Can you refuse a breathalyzer in Minnesota? The nation’s highest court is set to consider a challenge to DWI laws in both Minnesota and North Dakota. According to a report from TwinCities.com, the U.S. Supreme Court will examine a total of 3 cases next year – each objecting to laws that criminalize a driver’s refusal to submit to alcohol tests.
The Minnesota part of the case in particular stems from a man’s refusal to submit to a breathalyzer test. Police supposedly smelled alcohol on William Bernard’s breath and noticed his eyes were bloodshot after confronting him as he attempted to pull a boat from a river with his vehicle in South St. Paul.
Bernard was later charged with a 1st degree account related to the breath test refusal, in addition to the drunk driving charge. Throughout the process, Bernard has argued the 1st degree refusal charge violated his 4th amendment rights, rights that protect against unreasonable search and seizures.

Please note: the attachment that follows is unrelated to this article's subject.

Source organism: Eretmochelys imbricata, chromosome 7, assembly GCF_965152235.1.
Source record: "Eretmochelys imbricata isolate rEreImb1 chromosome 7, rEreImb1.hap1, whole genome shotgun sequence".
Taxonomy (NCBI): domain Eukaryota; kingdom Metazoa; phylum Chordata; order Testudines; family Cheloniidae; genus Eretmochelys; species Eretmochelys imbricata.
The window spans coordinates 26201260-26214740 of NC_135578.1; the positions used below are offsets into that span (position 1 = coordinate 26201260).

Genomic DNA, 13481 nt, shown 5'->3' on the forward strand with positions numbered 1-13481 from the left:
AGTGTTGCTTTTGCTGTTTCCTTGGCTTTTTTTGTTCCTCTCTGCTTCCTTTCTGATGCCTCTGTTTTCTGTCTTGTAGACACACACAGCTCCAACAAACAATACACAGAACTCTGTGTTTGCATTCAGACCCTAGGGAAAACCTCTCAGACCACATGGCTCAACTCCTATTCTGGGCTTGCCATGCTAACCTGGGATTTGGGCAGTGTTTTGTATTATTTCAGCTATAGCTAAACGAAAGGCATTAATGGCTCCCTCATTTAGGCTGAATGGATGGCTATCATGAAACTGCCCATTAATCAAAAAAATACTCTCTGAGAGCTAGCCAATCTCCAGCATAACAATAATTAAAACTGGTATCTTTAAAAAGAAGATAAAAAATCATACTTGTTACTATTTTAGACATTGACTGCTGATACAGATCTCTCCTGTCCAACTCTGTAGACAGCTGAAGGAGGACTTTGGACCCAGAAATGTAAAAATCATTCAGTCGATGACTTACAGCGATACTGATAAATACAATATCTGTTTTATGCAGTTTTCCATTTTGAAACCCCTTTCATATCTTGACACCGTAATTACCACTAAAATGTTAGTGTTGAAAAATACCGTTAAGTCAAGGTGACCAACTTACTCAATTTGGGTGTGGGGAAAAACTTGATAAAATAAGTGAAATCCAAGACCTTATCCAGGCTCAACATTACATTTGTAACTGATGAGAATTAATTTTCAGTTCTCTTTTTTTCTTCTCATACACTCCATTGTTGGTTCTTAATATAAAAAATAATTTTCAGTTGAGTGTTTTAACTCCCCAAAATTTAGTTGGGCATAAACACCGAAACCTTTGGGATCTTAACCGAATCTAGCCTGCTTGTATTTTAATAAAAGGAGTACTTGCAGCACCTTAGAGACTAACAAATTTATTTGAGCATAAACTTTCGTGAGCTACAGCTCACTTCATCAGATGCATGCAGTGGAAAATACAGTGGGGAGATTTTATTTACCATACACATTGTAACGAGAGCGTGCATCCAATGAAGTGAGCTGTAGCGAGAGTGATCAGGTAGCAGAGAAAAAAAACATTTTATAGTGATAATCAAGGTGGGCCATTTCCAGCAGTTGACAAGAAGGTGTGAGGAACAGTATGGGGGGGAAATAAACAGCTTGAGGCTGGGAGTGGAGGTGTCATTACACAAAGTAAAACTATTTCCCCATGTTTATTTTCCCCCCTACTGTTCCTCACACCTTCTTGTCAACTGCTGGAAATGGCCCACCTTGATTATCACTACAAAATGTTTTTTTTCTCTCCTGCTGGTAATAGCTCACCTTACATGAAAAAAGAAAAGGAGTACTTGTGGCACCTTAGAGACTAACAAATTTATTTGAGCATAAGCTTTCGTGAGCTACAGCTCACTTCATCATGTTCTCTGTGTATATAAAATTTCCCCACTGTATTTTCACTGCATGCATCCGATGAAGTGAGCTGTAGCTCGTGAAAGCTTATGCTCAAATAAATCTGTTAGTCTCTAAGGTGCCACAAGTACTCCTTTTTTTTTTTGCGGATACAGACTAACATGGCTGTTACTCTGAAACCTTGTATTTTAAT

Minnesota and South Dakota courts in the past have protected the practice of tacking on additional chargers in instances where suspects have refused to submit to breathalyzers. Such a defense is highlighted in a Minnesota statute covering “implied consent.”
Representatives, meanwhile, for all three cases are expected to argue that warrantless searches are only valid when “extraordinary circumstances” are present.
The latest news follows a ruling from October in which a state appeals court found that Minnesota authorities were required to seek warrants in instances where they wanted to draw blood. At the time, Judge Jill Flaskamp Holbrooks referred to such testing as “serious intrusions into the human body.”